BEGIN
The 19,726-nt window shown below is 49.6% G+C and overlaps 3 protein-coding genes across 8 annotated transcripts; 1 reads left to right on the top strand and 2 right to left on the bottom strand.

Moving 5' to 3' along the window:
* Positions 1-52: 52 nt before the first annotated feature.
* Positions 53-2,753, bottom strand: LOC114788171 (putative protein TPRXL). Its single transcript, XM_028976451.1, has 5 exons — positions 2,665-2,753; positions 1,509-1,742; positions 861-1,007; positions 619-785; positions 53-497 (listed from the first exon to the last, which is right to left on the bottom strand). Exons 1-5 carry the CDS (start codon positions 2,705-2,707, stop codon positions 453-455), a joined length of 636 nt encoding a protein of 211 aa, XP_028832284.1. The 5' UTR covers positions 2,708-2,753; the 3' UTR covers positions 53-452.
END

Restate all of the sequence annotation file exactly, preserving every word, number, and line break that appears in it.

The 19,726-nt window shown below is 49.6% G+C and overlaps 3 protein-coding genes across 8 annotated transcripts; 1 reads left to right on the top strand and 2 right to left on the bottom strand.

Moving 5' to 3' along the window:
* Positions 1-52: 52 nt before the first annotated feature.
* Positions 53-2,753, bottom strand: LOC114788171 (putative protein TPRXL). Its single transcript, XM_028976451.1, has 5 exons — positions 2,665-2,753; positions 1,509-1,742; positions 861-1,007; positions 619-785; positions 53-497 (listed from the first exon to the last, which is right to left on the bottom strand). Exons 1-5 carry the CDS (start codon positions 2,705-2,707, stop codon positions 453-455), a joined length of 636 nt encoding a protein of 211 aa, XP_028832284.1. The 5' UTR covers positions 2,708-2,753; the 3' UTR covers positions 53-452.